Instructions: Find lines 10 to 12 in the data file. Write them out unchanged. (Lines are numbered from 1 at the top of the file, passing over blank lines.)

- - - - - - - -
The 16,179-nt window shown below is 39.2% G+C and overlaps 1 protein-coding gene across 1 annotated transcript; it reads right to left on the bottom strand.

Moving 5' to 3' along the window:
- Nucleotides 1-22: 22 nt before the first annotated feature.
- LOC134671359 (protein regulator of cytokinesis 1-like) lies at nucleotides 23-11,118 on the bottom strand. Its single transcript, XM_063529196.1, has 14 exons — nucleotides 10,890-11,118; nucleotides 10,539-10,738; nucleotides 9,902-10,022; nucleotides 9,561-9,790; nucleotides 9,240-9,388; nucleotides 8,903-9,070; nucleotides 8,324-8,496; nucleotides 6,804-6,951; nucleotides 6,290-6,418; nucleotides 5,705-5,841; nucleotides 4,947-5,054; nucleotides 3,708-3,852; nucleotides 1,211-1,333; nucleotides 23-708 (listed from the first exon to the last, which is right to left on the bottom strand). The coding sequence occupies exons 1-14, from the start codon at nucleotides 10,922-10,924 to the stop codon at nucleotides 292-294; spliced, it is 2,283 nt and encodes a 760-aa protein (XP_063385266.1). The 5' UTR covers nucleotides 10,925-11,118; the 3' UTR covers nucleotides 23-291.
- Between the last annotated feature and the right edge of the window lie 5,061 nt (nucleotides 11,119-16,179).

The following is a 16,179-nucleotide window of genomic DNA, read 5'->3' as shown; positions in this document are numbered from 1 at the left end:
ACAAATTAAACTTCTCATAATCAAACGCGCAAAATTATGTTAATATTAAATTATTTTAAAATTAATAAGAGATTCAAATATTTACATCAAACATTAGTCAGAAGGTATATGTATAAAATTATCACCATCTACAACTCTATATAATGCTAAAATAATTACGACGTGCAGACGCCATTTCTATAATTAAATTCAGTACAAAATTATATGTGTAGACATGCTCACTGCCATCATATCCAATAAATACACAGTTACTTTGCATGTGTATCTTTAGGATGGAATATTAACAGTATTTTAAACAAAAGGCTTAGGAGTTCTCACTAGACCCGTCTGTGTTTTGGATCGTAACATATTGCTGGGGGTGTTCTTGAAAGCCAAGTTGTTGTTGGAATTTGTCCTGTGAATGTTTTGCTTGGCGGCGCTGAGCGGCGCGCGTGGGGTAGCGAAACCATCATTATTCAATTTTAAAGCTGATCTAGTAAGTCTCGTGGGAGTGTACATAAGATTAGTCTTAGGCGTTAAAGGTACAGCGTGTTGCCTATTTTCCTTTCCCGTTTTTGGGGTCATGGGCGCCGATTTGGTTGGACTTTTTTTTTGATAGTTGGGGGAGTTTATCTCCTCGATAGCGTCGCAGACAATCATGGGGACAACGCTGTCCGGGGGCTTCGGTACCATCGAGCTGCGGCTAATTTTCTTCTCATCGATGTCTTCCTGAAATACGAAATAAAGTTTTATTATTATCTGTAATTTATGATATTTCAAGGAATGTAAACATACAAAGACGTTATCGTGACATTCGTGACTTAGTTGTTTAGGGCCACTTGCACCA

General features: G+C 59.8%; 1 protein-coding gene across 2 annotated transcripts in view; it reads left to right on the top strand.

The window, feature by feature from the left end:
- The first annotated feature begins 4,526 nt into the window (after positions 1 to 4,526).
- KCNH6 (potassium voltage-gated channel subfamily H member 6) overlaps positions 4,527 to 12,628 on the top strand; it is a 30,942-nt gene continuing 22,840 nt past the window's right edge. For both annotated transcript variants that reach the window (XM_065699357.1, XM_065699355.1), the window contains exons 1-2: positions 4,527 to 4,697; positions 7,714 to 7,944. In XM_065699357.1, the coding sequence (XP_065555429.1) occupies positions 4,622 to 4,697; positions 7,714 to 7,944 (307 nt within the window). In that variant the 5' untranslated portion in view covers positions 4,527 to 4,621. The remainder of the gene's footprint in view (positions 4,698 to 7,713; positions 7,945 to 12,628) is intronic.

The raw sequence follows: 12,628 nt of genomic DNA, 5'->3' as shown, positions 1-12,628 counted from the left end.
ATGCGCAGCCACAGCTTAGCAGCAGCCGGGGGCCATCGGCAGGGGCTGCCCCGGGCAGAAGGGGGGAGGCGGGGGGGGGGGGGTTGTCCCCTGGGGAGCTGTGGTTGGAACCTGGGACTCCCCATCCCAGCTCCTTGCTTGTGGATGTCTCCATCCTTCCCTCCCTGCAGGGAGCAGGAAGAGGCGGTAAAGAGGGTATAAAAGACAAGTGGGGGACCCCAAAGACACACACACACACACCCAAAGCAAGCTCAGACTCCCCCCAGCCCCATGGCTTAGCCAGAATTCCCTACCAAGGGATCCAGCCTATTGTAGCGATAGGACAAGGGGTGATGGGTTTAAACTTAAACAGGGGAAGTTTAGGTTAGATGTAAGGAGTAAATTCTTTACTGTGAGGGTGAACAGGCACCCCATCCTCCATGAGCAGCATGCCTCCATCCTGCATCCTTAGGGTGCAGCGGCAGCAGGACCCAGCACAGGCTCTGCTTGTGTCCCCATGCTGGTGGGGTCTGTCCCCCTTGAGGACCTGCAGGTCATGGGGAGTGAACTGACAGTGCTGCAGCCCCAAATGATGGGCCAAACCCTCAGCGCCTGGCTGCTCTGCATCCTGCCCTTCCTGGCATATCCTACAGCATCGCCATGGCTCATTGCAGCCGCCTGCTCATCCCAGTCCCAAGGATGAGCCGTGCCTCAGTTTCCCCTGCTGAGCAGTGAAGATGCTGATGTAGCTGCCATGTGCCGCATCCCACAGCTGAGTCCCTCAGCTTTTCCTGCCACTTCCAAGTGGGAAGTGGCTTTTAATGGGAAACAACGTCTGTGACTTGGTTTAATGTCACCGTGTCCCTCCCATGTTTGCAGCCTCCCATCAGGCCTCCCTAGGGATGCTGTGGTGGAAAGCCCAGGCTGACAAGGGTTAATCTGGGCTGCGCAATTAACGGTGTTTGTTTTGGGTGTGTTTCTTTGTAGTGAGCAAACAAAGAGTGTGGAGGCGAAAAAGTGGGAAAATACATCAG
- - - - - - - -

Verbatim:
- The first annotated feature begins 4,526 nt into the window (after positions 1 to 4,526).
- KCNH6 (potassium voltage-gated channel subfamily H member 6) overlaps positions 4,527 to 12,628 on the top strand; it is a 30,942-nt gene continuing 22,840 nt past the window's right edge. For both annotated transcript variants that reach the window (XM_065699357.1, XM_065699355.1), the window contains exons 1-2: positions 4,527 to 4,697; positions 7,714 to 7,944. In XM_065699357.1, the coding sequence (XP_065555429.1) occupies positions 4,622 to 4,697; positions 7,714 to 7,944 (307 nt within the window). In that variant the 5' untranslated portion in view covers positions 4,527 to 4,621. The remainder of the gene's footprint in view (positions 4,698 to 7,713; positions 7,945 to 12,628) is intronic.

The raw sequence follows: 12,628 nt of genomic DNA, 5'->3' as shown, positions 1-12,628 counted from the left end.